Unfortunately, islet mass is rapidly reduced after engraftment by robust local inflammation. Even more unfortunate for the grafted cells, there is no anti-inflammatory coverage due to the removal of steroids from immunosuppression protocol. For this reason, the typical islet recipient will receive at least two grafts in order to restore glucose levels. But perhaps the most discouraging information is that five-year islet cell function follow-up studies reveal unacceptably high islet erosion caused in part by unrestrained ongoing inflammation. There is, therefore, great demand for an anti-inflammatory islet survival regimen that is safe, feasible and effective.
"The study comes at a critical time since the therapy that the transplant teams have been using seems to have turned its back on the patients, with more than 80 percent of recipients returning to insulin injections after five years," Dr. Lewis explains. "While many are discouraged by the method, our paper recommends a safe, well known and widely used drug to provide exactly the coverage that is currently missing to make the transplants succeed. In fact, we're almost replacing the need for steroids in this specific setup by blocking inflammation where steroids would have."
Human AAT has been used for more than 20 years in the form of weekly intravenous injections to treat a rare but serious genetic abnormality known as alpha-1 antitrypsin deficiency, the most common cause of hereditary lung emphysema. In these long-lasting treatments, AAT exhibited an impressive safety record.
The U.S. Food & Drug Administration (FDA) has already approved a human clinical trial to begin to test the impact of AAT in type-1 diabetes patients undergoing islet transplantation at the University of Colorado Health and Science Center. Other clinical trial sites around the world are currently being evaluated.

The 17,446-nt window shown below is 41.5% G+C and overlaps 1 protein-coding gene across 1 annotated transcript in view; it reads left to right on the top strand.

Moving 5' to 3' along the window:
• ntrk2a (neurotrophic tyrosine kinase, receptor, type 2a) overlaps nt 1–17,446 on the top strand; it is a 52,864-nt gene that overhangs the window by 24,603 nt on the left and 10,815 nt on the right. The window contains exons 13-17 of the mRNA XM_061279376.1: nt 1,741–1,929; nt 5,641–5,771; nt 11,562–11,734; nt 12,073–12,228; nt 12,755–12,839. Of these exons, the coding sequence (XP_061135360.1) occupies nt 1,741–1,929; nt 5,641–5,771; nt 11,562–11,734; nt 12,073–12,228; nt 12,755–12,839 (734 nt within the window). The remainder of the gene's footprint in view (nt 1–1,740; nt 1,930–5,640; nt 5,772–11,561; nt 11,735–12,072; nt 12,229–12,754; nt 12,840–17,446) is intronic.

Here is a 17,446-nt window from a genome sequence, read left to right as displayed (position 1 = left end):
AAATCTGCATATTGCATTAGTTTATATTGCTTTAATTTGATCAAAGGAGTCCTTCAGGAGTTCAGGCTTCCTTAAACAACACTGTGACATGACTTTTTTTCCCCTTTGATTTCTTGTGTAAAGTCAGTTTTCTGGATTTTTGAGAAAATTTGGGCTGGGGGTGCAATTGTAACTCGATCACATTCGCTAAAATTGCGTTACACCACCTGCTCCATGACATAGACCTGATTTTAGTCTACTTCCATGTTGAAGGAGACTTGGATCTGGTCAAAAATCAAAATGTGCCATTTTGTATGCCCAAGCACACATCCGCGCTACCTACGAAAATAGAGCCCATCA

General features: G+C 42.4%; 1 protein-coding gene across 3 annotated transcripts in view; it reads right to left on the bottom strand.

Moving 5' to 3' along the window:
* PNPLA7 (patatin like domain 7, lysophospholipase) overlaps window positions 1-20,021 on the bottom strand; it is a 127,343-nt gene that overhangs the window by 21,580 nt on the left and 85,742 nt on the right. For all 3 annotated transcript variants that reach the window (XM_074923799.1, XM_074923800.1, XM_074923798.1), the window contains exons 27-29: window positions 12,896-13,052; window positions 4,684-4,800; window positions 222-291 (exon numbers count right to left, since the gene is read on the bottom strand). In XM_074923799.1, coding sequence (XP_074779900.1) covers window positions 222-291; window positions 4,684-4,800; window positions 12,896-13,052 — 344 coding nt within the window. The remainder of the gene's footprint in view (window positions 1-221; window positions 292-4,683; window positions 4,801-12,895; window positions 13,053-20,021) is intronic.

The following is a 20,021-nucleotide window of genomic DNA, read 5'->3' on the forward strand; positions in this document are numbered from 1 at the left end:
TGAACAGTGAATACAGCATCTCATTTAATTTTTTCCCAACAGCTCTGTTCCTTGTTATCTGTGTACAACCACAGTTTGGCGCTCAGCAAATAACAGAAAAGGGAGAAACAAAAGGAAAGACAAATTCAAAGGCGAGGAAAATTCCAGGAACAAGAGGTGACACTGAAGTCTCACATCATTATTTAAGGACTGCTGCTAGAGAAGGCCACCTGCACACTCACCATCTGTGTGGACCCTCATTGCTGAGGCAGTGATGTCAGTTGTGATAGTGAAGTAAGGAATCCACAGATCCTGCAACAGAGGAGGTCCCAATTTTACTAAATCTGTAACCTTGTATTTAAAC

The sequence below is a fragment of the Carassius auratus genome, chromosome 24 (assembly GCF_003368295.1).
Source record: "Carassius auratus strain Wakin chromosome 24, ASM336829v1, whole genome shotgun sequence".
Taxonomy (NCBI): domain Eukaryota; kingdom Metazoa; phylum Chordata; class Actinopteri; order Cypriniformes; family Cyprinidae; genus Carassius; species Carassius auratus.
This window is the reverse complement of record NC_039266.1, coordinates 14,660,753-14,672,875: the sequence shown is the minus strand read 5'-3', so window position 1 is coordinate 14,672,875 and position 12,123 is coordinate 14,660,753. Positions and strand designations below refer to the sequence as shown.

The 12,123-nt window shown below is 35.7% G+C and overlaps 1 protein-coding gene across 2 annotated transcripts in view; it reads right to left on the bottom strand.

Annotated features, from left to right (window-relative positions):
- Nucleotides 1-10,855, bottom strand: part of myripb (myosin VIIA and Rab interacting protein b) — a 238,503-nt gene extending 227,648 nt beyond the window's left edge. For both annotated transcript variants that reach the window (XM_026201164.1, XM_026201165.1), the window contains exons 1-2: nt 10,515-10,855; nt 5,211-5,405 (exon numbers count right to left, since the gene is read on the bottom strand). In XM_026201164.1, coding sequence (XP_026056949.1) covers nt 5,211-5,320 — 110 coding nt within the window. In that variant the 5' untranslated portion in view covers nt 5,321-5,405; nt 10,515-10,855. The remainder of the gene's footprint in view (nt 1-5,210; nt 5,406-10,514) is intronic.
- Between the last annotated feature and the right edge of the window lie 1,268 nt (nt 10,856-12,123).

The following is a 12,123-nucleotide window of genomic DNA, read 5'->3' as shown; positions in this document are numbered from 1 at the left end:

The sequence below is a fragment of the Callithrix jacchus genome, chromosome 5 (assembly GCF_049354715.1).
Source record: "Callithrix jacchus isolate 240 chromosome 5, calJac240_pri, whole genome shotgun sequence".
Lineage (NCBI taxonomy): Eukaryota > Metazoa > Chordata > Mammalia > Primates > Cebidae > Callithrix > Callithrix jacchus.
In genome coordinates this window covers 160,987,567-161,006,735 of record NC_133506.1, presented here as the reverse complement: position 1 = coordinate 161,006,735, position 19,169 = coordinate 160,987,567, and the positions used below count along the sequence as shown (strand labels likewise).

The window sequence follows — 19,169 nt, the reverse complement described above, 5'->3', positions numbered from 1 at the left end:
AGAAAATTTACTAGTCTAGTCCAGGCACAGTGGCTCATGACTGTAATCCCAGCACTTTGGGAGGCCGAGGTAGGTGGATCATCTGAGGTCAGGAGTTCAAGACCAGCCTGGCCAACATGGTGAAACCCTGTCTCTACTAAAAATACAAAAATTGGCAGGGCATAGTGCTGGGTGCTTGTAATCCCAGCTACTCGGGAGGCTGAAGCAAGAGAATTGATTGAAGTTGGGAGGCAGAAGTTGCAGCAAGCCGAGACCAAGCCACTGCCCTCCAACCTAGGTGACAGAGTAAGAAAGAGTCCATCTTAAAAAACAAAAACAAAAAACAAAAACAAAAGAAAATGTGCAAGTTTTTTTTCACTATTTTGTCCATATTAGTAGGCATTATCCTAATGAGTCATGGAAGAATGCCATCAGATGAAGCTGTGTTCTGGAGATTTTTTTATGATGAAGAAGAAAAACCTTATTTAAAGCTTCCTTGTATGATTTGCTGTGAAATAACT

Parallel Study Conducted
The study performed by Dr. Lewis' group gains great scientific support from a parallel study performed at the Transplant Center at Beth Israel Deaconess Medical Center (BIDMC) in Boston, Massachusetts, where a different animal diabetes model has been challenged with AAT and provided yet another unexpected finding.
"We think that it will also be necessary to restore proper insulin signaling, and the way to do that is by eliminating the curious inflammatory state that exists in muscle, fat and other insulin-sensitive tissues," says the author of the companion PNAS paper Maria Koulmanda, Ph.D, director of Non-Human Primate Research at BIDMC. "We were able to demonstrate that treatment with AAT – an agent that dampens inflammation but does not directly inhibit T-cell activation – ablates invasive insulitis and restores euglycemia (normal blood glucose concentration), immune tolerance to beta cells, normal insulin signaling and insulin responsiveness in NOD (non-obese diabetic) mice with recent onset type 1 diabetes," she says. Their experiments show that the functional mass of beta cells actually expanded in the NOD mice treated with AAT.
Materials provided by American Associates, Ben-Gurion University of the Negev. Note: Content may be edited for style and length.